Sundance Film Review: No No: A Dockumentary

Posted January 26, 2014 in
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Photo courtesy of: Ron Mroweic

No No: A Dockumentary
Sundance Film Festival
Director: Jeffrey Radice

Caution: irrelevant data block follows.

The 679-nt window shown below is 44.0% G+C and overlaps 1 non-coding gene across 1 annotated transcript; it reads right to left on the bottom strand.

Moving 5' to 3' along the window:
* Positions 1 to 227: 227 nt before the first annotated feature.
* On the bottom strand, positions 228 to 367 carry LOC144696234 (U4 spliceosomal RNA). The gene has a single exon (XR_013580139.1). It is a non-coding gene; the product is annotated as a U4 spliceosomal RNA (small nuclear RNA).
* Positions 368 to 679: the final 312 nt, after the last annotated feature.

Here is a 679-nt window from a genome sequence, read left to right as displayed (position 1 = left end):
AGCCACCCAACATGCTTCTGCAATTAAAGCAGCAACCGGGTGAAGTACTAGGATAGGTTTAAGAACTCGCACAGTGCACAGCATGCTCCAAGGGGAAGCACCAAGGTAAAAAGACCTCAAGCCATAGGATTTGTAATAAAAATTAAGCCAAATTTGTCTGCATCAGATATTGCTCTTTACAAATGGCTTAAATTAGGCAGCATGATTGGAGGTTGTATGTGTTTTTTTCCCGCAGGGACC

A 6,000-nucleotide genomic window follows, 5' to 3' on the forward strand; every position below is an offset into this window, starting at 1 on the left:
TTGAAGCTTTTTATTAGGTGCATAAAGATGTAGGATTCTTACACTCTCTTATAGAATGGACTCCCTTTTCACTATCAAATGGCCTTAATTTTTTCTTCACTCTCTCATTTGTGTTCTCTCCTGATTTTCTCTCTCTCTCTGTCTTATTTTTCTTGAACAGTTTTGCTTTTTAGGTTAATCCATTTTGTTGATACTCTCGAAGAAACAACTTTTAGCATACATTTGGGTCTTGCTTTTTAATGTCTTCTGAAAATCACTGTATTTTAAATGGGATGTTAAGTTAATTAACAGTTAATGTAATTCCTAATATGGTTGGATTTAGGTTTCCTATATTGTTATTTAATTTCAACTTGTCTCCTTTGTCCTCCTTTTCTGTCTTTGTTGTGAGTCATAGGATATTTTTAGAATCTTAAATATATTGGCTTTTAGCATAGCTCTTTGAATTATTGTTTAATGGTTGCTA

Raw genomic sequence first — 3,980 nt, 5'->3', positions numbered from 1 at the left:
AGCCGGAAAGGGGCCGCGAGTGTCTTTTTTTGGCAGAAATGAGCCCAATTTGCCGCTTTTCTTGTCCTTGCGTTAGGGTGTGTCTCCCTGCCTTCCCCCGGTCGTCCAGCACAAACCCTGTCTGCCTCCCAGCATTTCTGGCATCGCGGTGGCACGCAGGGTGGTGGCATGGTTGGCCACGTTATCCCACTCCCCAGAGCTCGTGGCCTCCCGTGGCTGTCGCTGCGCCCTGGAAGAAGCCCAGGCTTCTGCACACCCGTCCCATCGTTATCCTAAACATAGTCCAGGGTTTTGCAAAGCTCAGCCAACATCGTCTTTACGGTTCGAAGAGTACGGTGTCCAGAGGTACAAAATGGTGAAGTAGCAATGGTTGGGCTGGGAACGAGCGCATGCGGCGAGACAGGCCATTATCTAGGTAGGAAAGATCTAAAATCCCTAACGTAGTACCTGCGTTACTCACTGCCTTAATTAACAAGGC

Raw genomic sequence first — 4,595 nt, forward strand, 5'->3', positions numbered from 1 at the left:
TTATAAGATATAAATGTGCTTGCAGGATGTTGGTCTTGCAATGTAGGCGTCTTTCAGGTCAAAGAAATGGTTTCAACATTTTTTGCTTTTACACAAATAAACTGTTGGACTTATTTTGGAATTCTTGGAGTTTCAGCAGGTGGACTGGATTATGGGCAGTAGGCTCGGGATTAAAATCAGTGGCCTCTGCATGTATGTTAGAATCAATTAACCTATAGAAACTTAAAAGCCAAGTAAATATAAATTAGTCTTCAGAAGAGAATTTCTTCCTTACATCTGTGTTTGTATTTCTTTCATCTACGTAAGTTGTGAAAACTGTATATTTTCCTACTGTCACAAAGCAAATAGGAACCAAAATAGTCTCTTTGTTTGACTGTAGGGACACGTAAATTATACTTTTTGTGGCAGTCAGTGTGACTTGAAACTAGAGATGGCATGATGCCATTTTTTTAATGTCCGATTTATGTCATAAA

I don’t care about baseball whatsoever, or any sport for that matter. I didn’t know who Dock Ellis was until  last year, when I read about him in Mike Brown’s SLUG Magazine article about athlete drug use—Ellis was famous for pitching a no-hitter for the Pittsburgh Pirates while high on acid in 1970. That fact alone was the reason I was compelled to see No No and, aside from 10 minutes of boredom I experienced during the segment focusing on Ellis’ trade history, director Jeffrey Radice surprisingly held my interest in a baseball player. Besides being famous for pitching on drugs, Ellis was known for his outspoken defense of black equality and his eccentric, untamable style on and off the field. Ellis, along with the rest of the Pirates, broke barriers and set precedents for black American athletes and developed a reputation for the Pirates as one of the wildest teams in the major leagues. From his days as a wild, gum-chomping rookie to his years as a post-baseball drug counselor, Radice uses archival footage, audio clips and interviews with those who knew Dock the best to trace the arc of the sports legend until his death in 2008. I enjoyed this and I really don’t care about sports—even casual sports fans are bound to love No No’s exploration of baseball’s high times in the ’70s –Cody Kirkland

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